How well do you know your toothpaste’s ingredients? There are several varieties of toothpaste, each with its unique blend of chemicals for combating cavities and gum disease. Such as fluoride, which helps prevent tooth decay by neutralizing the acids produced by plaque bacteria. But what about hydroxyapatite? You can find this mineral in your teeth and bones. At the same time, Hydroxyapatite Toothpaste may not be present in all toothpaste brands. It has a major role in maintaining healthy teeth. Find out what this mineral is and why it’s so important.
Dr. Jonathan B. Levine is the chief dental officer of Lenny Kravitz’s oral health company Twice. He explains that hydroxyapatite (HAp) is the key element of tooth health and is among the most researched bio-element in the health and dental fields. “It’s the primary mineral component of bones and teeth, accounting for more than 90 percent of enamel’s base.” As the most rigid tissue in the body, tooth enamel is crucial to good oral and general health. It protects the inner parts of the teeth against germs. It also prevents tooth decay, which can cause cavities, infections, gum disease, and tooth loss.
NASA pioneered medical uses of hydroxyapatite in the 1970s to replace minerals lost by astronauts in space. Sangi Co. Ltd., a Japanese firm, obtained a NASA patent in 1974 for dental applications of hydroxyapatite in 1980. They developed the first nano-hydroxyapatite toothpaste. In 1990, they received a patent for the component itself.
Levine argues HAp is safer because it doesn’t have the fluoride controversy. “He also added, that in micro or nanoparticle size, HAp helps to establish a protective coating on the tooth and root surface.” The tubules in the enamel are filled with hydroxyapatite through a process termed remineralization. Levine claims that hydroxyapatite “had better efficiency than fluoride” in remineralizing. It is evidenced in a number of studies.
Hydroxyapatite is a viable alternative to fluoride. It is also compatible with fluoride and is therefore included in some toothpaste formulations. Tend’s chief dental officer, Dr. Chris Salierno, explains that hydroxyapatite and fluoride both are elements that help to restore decayed teeth.
Hydroxyapatite Benefits for Tooth Enamel
Enamel: a definition and explanation. How and why should you keep it safe? The outermost covering of teeth is called enamel. Hydroxyapatite is one of the minerals found in abundance in bone, making it the body’s rigid component. Taking care of this area of your teeth will do wonders for your oral health. Sugary and acidic foods and drinks should be avoided. It’s essential to be careful when brushing your teeth. As doing so too vigorously or too roughly might cause damage. Lucky for you, saliva acts as a natural barrier to safeguard your tooth enamel. Saliva aids in remineralization, which is constantly repairing and maintaining tooth enamel.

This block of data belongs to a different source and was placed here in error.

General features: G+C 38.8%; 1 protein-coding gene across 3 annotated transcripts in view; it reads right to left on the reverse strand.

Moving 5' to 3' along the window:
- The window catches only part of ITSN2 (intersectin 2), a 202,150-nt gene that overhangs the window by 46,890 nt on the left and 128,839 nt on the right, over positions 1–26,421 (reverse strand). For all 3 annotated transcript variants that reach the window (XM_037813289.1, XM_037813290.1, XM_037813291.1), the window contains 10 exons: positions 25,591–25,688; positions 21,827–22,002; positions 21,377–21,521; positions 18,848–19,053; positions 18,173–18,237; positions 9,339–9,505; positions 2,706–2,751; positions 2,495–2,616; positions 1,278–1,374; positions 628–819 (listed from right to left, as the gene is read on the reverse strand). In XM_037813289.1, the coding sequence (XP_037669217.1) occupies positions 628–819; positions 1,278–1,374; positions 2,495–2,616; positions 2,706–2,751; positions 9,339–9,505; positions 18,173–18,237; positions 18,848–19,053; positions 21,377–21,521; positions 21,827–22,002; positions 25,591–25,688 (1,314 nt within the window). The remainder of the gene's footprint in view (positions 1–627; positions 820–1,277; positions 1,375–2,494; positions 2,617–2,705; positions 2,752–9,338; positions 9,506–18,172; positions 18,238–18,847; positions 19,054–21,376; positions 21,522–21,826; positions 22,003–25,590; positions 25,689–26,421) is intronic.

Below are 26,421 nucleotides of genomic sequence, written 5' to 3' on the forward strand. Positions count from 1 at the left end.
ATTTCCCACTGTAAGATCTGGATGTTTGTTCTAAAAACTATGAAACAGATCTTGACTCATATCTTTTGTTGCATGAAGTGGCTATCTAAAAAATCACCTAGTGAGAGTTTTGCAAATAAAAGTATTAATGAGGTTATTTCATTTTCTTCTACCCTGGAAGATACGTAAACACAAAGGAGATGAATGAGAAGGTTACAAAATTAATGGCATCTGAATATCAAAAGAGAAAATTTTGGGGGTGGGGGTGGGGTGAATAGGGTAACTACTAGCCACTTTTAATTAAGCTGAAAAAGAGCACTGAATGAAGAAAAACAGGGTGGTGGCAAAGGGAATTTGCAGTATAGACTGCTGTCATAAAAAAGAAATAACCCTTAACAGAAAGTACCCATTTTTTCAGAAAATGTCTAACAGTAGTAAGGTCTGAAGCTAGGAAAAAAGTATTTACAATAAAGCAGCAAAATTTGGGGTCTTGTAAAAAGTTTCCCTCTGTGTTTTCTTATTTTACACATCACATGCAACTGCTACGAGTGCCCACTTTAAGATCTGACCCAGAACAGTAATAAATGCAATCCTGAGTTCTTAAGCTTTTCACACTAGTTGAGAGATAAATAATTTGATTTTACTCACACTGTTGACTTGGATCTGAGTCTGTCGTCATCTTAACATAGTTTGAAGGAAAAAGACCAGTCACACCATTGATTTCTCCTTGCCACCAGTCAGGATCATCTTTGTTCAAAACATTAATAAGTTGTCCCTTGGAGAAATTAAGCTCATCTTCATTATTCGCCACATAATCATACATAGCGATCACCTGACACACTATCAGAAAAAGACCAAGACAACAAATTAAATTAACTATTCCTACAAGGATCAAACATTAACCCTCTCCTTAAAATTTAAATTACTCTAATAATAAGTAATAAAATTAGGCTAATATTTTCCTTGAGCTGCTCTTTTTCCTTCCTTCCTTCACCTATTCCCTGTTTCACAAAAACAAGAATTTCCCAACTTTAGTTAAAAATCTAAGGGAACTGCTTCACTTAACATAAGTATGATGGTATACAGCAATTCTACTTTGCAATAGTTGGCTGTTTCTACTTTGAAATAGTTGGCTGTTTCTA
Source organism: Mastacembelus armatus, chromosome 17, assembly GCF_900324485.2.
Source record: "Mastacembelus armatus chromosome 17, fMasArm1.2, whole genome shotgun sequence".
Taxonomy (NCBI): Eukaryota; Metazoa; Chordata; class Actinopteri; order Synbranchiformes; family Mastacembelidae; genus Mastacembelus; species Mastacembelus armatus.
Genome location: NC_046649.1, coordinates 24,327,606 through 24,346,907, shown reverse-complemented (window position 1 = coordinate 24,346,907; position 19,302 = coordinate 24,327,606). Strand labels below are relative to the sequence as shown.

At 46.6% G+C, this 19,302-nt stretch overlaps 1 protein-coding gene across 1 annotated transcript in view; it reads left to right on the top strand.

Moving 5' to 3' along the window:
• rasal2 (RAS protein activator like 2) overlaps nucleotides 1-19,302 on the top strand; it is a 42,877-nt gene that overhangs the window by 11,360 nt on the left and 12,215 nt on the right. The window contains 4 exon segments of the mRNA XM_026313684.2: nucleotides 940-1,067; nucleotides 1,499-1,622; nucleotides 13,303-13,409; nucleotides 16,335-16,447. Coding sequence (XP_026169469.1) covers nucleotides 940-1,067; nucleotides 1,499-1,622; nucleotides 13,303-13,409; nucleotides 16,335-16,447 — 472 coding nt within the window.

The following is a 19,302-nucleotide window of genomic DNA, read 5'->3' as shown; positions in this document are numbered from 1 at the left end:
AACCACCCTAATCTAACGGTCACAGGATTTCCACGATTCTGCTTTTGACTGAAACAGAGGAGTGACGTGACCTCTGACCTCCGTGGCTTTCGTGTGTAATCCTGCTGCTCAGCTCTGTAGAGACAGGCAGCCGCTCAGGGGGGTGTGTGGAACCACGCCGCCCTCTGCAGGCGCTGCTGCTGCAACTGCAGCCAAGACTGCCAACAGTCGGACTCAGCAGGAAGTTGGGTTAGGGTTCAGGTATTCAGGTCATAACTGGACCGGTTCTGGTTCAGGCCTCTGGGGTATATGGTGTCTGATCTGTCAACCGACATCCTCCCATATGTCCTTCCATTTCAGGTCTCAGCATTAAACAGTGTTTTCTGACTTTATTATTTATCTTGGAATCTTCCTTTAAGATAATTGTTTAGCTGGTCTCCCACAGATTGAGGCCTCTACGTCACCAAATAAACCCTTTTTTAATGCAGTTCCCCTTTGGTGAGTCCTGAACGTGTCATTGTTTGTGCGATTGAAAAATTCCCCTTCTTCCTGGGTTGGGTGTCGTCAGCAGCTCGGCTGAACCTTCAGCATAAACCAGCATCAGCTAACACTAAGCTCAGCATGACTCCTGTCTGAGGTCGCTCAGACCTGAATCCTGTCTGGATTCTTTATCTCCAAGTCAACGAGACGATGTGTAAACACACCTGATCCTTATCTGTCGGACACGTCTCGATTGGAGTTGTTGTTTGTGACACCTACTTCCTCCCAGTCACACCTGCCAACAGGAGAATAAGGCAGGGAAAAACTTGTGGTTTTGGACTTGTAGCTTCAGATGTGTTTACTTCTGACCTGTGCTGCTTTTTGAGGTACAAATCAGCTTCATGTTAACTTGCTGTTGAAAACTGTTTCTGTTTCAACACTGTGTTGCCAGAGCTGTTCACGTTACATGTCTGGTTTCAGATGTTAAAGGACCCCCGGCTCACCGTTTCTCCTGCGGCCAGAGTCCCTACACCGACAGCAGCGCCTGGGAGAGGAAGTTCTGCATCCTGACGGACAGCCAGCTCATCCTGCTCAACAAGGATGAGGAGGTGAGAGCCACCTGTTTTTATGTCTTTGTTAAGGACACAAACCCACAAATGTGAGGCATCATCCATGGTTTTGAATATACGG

Toothpaste containing active hydroxyapatite can help restore and remineralize enamel, too. Nanocrystalline hydroxyapatite (nHA) or zinc combinations are found in some toothpaste and mouthwashes (Zn-HA). It has been found that HA/nHA can reduce mineral damage and tooth loss by acting as a protective barrier on the enamel. Let’s discuss its benefits in detail:
It helps to prevent and treat tooth decay.
Compared to fluoride toothpaste, HAp is more effective at remineralizing tooth enamel. It’s more effective than store-bought fluoridated toothpaste at boosting enamel’s microhardness and halting erosion. In a December 2019 study, 10% hydroxyapatite prevented and reversed tooth decay in youngsters as well as amine fluoride toothpaste.
A Japanese study found that HAp effectively reduced decay lesions on teeth and promoted enamel remineralization. For optimal enamel restoration, the scientists claim, toothpaste should include a high concentration of hydroxyapatite. A study published in 2019 indicated that hydroxyapatite toothpaste produced a more durable covering on teeth than fluoride toothpaste. As a result, enamel became more resilient to damage. And hydroxyapatite toothpaste will never lead to fluorosis as fluoride toothpaste does.
Biocompatible and non-toxic.
The fact that fluoride is neurotoxic in large amounts is one of the major downsides of fluoride toothpaste. According to the CDC, the vast majority of children use far too much toothpaste. It is a major issue with toothpaste that contains hundreds of times more fluoride than water. But HAp has no such problems.Biomimetic particles like hydroxyapatite act like substances already found in the body. The likelihood of an adverse reaction is extremely low.
Nano-sized hydroxyapatite is used in the production of several HAp toothpaste. Synthetic production is required for this minuscule particle as it does not occur in nature. None of these synthetic particles are less biomimetic or poisonous, though. (More information about HAp types is provided below.)